The Kordofanian languages are a geographic grouping of half a dozen language families spoken in the Nuba Mountains of Kordofan Province, Sudan. In 1963 Joseph Greenberg added them to the Niger–Congo family, creating his Niger–Kordofanian proposal. The Kordofanian languages have not been shown to be more distantly related than other branches of Niger–Congo, however, nor have they been shown to constitute a valid group. Today the Kadu family is excluded, and the others usually included in Niger–Congo proper.
Roger Blench notes that the Talodi and Heiban families have the noun-class systems characteristic of the Atlantic–Congo core of Niger–Congo, but that the two Katla languages have no trace of ever having had such a system, whereas the Kadu languages and some of the Rashad languages appear to have acquired noun classes as part of a Sprachbund rather than having inherited them. He concludes that Talodi and Heiban are core Niger–Congo whereas Katla and Rashad form a peripheral branch along the lines of Mande.
Lafofa (Tegem) was for a time classified with Talodi, but appears to be a separate branch of Niger–Congo.
The number of Rashad languages, also called Tegali–Tagoi, varies among descriptions, from two (Williamson & Blench 2000), three (Ethnologue), to eight (Blench ms). Tagoi has a noun-class system like the Atlantic–Congo languages—apparently borrowed,—while Tegali does not.
Katla languages 
The two Katla languages have no trace of ever having had a Niger–Congo-type noun-class system.
Kadu languages 
- Herman Bell. 1995. The Nuba Mountains: Who Spoke What in 1976?. Being a study of the published results from a major project of the Institute of African and Asian Studies: the Language Survey of the Nuba Mountains.
- Roger Blench. Unpublished. Does Kordofanian constitute a group and if not, where does its languages fit into Niger-Congo?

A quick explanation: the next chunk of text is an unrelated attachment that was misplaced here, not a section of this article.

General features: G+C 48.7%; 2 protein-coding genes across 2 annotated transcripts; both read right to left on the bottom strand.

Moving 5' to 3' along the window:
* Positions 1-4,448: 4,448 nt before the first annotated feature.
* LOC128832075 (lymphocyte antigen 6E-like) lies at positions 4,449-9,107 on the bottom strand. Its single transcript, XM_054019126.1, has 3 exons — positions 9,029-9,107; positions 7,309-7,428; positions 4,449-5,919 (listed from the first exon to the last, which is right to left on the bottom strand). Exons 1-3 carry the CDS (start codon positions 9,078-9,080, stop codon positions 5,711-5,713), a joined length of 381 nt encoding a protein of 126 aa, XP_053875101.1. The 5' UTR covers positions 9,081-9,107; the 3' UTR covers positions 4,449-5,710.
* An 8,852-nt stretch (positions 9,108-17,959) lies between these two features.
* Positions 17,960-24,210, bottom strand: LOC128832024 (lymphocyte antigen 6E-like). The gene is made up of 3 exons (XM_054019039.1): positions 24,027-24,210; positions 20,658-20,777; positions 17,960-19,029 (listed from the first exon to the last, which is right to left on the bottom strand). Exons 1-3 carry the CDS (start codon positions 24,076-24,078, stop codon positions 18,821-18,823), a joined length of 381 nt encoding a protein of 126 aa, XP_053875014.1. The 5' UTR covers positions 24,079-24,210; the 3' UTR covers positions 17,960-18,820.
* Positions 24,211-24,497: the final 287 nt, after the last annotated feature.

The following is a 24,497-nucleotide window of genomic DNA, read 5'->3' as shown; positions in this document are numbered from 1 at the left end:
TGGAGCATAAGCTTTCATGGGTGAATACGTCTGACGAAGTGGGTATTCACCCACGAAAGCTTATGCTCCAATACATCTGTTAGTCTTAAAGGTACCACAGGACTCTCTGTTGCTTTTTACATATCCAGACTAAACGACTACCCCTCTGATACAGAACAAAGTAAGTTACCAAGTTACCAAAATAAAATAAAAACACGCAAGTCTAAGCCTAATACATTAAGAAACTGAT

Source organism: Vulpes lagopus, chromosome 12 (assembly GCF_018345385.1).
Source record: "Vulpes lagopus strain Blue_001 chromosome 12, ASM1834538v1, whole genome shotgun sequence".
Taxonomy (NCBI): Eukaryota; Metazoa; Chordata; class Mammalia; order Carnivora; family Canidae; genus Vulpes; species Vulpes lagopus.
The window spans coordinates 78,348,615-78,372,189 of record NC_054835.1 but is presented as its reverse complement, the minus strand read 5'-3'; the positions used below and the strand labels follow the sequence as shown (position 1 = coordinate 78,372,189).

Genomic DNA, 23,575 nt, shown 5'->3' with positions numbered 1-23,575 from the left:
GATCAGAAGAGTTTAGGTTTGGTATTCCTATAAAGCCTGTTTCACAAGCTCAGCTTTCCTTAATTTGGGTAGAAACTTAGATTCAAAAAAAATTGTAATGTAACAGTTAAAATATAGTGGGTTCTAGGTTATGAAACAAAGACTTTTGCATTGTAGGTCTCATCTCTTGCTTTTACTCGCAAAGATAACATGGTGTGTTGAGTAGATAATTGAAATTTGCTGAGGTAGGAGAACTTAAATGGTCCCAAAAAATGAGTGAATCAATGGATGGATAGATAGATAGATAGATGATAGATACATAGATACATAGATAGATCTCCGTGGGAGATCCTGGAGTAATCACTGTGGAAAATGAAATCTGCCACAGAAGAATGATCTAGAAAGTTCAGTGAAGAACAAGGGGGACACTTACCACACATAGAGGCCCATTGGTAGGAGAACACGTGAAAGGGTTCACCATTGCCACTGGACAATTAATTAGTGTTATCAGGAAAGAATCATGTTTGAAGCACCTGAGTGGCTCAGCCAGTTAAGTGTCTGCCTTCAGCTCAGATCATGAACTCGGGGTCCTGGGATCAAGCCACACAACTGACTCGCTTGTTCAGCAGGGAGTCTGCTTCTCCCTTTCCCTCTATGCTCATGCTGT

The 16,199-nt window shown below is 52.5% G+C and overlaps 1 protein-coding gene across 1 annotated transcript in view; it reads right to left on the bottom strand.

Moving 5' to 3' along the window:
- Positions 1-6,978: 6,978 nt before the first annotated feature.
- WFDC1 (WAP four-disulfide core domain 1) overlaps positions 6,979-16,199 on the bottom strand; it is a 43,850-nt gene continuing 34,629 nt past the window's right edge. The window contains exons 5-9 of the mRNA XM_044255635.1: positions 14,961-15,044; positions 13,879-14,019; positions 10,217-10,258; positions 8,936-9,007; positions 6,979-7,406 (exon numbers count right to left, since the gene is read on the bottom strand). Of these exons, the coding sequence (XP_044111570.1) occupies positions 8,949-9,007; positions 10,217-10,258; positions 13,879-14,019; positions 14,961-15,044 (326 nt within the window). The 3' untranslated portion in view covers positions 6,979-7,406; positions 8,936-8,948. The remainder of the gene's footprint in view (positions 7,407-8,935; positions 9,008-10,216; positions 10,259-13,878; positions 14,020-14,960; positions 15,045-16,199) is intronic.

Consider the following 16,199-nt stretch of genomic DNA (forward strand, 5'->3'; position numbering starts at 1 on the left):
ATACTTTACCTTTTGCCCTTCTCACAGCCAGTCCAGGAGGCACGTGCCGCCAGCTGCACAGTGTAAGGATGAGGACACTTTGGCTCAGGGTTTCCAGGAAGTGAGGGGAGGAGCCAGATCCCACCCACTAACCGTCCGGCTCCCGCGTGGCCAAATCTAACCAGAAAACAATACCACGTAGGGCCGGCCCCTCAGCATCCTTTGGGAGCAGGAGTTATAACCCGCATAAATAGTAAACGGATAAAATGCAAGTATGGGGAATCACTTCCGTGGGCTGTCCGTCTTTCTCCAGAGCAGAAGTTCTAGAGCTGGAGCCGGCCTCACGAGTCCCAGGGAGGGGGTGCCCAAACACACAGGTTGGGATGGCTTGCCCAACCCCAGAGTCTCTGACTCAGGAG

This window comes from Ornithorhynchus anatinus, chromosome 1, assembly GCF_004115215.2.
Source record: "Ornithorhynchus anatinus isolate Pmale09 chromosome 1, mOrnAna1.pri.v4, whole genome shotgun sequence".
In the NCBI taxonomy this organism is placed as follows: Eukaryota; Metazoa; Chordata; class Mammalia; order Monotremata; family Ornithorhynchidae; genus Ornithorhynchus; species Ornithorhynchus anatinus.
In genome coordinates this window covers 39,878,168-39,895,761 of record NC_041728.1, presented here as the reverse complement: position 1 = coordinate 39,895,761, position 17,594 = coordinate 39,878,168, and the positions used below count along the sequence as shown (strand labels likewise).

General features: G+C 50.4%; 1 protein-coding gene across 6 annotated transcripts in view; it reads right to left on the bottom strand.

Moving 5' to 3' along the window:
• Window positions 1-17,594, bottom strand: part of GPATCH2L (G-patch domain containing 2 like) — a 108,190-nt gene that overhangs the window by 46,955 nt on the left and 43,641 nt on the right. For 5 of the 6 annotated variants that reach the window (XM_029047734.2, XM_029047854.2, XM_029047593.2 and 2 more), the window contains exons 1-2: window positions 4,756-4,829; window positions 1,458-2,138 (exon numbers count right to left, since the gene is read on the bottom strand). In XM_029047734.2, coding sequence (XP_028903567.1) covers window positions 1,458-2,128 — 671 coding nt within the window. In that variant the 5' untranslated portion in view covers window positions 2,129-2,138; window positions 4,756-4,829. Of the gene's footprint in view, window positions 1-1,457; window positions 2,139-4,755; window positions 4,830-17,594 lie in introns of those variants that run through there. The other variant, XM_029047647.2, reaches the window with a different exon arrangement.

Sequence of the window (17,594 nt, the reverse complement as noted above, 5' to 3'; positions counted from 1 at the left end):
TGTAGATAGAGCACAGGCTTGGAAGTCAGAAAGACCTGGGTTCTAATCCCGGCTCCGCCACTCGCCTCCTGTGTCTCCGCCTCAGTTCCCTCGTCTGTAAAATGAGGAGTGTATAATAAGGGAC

- Roger Blench. Unpublished. Kordofanian and Niger–Congo: new and revised lexical evidence.
- Roger Blench, 2011, Should Kordofanian be split up?, Nuba Hills Conference, Leiden
- P. A. and D. N. MacDiarmid. 1931. "The languages of the Nuba Mountains." Sudan Notes and Records 14: 149-162.
- Carl Meinhof. 1915-1919. "Sprachstudien im egyptischen Sudan". Zeitschrift für Kolonialsprachen 9-9. "1. Tagoy." 6: 164-161. "2. Tumale". 6:182-205. "11. Tegele." 7:110-131. "12. Rashad." 7:132.
- Thilo C. Schadeberg. 1981a. A survey of Kordofanian. SUGIA Beiheft 1-2. Hamburg:Helmut Buske Verlag.
- Thilo C. Schadeberg. 1981b. "Das Kordofanische". Die Sprachen Afrikas. Band 1: Niger–Kordofanisch, ed. by Bernt Heine, T. C. Schadeberg, Ekkehard Wolff, pp. 117–28 SUGIA Beiheft 1-2. Hamburg:Helmut Buske Verlag.
- Thilo C. Schadeberg. 1981c. "The classification of the Kadugli language group". Nilo-Saharan, ed. by T. C. Schadeberg and M. Lionel Bender, pp. 291–305. Dordrecht: Foris Publications.
- Brenda Z. Seligmann. 1910-11. "Note on the language of the Nubas of Southern Kordofan." Zeitschrift für Kolonialsprachen 1:167-188.
- Roland C. Stevenson. 1956-57. "A survey of the phonetics and grammatical structure of the Nuba Mountains languages, with particular reference to Otoro, Katcha, and Nyimang." Afrika und Übersee 40:73-84, 93-115; 41:27-65, 117-152, 171-196.
- A. N. Tucker and M. A. Bryan. 1956. The Non-Bantu Languages of North-Eastern Africa. (Handbook of African Languages, Part III.) Oxford University Press: London.
- A. N. Tucker and M. A. Bryan. 1966. Linguistic Analyses/The Non-Bantu Languages of North-Eastern Africa. (Handbook of African Languages.) Oxford University Press: London.
- Lorenz Tutschek. 1848. "Über die Tumale-Sprache." Gelehrte Anzeigen, herausgegeben von Mitgliedern der k. bayer. Akademie der Wissenschaften. Nrs. 91-93; Spalten 729-52. (=Bulletin der königl. Akademie der Wissenschaften. Nrs. 29-31.)
- Lorenz Tutschek. 1848-50. "On the Tumali language". Proceedings of the Philological Society for 1846-47 and 1847-48. Vol 3:239-54. Proceedings of the Philological Society for 1848-49 and 1849-50. Vol. 4:138-9.
- Gerrit Dimmendaal, 2008. "Language Ecology and Linguistic Diversity on the African Continent", Language and Linguistics Compass 2/5:842.
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